The culture of Edo pouches continued through the Meiji and Taishō periods, resulting in the production of many pouches made using sophisticated techniques. This was due to the fact that makers of sword fittings who lost their jobs as a result of the haitōrei (decree abolishing the wearing of swords) in the Meiji period found their vocation in pouch making. Edo pouches may have been primarily for keeping tobacco, but with the popularization of cigarettes after the Great Kanto Earthquake in 1923, demand for tobacco pouches gradually fell into decline and became hobby items. Despite the decrease in the number of artisans making these pouches, Fujii Naoyuki follows the footsteps of his grandfather and his father who were both makers of Edo pouches to continue with the craft. He also creates tobacco pouches using traditional tools. 
Tools for making tobacco pouches 
The warigo wooden patterns are tools for making pouches that have remain the same since the Edo period. He continues using wooden patterns made by his predecessors to give the pouches a rounded shape and volume. 
Inserting warigo pieces inside a pouch
After the pouch has been sewn up, the wooden patterns are inserted to stretch the pouch. The pouch is gradually fashioned to a round shape with volume by adding thin pieces in the middle. When it becomes a little tight, additional pieces are pounded in between the pieces already inside the pouch by using the uchigi to give the pouch a rounded shape. The pouch is further beaten on the outside and using a leather roller to add more roundedness. Finally, a trowel is used to give the pouch a final touch. Different types of leather have different elasticity and firmness, requiring thus a different number of wooden patterns to adjust the pouch to the desired shape.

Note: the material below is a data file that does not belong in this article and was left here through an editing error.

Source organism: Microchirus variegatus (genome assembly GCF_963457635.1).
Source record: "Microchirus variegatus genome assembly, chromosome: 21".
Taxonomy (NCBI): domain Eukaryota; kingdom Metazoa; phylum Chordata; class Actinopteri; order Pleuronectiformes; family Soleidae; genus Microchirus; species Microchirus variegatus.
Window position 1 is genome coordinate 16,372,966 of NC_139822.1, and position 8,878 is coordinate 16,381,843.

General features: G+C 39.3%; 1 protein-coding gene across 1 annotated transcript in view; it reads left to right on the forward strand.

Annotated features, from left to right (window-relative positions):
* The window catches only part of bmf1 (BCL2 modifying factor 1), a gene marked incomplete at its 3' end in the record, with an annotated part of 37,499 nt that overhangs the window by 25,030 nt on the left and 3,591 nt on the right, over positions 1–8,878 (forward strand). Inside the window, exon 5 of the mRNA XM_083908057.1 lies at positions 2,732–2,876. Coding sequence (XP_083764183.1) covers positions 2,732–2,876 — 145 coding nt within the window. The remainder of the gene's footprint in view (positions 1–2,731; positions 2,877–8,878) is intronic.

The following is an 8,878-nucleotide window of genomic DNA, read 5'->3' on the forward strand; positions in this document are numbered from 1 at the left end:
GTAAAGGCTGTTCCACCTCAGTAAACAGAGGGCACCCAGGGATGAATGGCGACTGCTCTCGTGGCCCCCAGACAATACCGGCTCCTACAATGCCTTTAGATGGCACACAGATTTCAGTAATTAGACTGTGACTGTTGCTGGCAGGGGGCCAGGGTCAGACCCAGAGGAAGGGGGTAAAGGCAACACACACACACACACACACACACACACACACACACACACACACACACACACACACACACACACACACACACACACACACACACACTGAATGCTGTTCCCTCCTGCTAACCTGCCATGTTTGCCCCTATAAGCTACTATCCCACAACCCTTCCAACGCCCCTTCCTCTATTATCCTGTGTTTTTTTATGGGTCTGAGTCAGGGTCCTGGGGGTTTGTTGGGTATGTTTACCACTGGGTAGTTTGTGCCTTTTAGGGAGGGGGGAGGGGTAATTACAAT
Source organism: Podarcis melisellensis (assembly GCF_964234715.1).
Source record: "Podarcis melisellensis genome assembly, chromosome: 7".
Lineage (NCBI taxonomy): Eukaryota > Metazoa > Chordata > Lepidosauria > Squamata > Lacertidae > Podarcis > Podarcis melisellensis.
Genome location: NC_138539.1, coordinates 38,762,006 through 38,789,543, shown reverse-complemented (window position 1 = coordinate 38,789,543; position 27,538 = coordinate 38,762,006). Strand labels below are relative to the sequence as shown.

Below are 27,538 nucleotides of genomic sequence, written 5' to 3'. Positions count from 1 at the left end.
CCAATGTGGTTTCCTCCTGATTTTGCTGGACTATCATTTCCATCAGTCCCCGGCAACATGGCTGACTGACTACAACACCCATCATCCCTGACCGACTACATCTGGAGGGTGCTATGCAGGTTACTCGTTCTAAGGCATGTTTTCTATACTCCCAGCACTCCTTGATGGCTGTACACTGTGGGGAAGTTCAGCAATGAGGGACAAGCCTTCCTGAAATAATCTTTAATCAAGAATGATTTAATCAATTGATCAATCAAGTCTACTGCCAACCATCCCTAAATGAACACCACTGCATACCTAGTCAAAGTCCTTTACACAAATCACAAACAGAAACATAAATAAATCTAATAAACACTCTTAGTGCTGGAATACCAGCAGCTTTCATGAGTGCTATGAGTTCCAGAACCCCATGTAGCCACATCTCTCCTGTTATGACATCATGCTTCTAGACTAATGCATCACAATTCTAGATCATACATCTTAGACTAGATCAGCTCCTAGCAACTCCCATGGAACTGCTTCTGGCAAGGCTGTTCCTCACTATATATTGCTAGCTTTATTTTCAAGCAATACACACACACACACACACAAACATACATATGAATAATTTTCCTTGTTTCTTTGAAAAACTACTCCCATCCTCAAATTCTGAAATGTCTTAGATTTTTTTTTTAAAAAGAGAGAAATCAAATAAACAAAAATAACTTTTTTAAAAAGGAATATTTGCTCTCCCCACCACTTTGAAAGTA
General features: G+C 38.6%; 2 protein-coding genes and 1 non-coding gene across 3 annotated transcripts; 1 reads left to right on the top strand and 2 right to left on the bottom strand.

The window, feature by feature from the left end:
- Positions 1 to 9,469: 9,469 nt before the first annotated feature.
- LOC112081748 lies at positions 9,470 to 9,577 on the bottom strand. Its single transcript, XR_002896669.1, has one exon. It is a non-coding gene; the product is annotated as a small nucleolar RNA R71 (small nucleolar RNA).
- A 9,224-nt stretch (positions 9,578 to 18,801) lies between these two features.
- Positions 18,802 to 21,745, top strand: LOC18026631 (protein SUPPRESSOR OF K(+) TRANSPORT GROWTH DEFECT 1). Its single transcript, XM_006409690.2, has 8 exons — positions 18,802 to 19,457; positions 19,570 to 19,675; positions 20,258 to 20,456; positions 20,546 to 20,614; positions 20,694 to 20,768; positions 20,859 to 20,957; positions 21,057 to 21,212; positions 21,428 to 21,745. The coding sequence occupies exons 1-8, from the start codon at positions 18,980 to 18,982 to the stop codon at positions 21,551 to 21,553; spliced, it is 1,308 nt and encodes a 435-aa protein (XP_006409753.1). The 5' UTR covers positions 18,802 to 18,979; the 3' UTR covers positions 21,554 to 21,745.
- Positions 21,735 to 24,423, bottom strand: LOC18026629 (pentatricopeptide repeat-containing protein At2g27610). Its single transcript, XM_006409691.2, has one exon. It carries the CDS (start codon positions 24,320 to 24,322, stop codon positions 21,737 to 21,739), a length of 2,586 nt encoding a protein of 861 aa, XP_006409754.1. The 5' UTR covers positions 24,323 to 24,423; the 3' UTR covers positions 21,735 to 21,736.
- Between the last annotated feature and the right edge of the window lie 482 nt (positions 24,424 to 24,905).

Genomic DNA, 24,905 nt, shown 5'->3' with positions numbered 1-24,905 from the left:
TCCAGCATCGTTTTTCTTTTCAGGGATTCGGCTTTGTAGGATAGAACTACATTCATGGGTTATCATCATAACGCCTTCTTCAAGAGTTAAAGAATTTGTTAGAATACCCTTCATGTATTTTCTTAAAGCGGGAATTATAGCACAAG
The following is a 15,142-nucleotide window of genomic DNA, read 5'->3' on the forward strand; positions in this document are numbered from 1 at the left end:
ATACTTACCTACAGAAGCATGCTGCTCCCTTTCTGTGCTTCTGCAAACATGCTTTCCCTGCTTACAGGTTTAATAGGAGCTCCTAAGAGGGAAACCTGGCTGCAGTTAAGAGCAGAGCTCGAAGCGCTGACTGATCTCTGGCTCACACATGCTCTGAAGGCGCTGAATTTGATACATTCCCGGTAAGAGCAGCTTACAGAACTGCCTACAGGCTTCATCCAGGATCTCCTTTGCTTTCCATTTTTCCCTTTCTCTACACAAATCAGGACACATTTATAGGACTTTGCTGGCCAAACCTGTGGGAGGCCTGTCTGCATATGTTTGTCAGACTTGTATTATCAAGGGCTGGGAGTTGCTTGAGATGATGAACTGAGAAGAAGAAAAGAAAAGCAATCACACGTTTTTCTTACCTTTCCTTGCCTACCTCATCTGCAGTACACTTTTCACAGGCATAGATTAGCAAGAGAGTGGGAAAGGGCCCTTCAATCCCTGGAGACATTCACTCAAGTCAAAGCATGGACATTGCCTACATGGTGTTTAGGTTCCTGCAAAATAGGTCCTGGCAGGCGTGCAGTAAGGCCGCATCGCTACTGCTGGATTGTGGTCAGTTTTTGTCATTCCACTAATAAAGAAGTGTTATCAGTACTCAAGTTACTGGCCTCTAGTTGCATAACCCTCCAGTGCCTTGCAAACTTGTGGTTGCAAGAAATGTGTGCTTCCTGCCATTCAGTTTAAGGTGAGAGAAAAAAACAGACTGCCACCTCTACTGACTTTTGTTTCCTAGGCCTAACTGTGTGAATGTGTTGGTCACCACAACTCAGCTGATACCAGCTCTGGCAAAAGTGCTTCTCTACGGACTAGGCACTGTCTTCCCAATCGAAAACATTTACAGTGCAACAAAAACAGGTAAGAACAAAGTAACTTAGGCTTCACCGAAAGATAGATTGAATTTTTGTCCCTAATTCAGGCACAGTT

Kyoto Women's University, Lifestyle Design Laboratory
Credits: Story

Images provided by:
Hirano Hideo, Kikakudou Collection
Kuipo Co., Ltd, Kuipo Museum
Nakamura Kimitaka
Hujii Naoyuki, Hujii Pouch
Wedge "Hitotoki"

Text:
Tanaka Atsuko

Photo:
Minamoto Tadayuki

English translation:
Eddy Y.L. Chang

This Exhibition is created by:
Sugisima Tsubasa, Kyoto Women's University
Kubo Kaoru, Kyoto Women's University
Ueyama Emiko, Kyoto Women's University

Project Directer:
Maezaki Shinya,Kyoto Women's University
Yamamoto Masako, Ritsumeikan University

Credits: All media
The story featured may in some cases have been created by an independent third party and may not always represent the views of the institutions, listed below, who have supplied the content.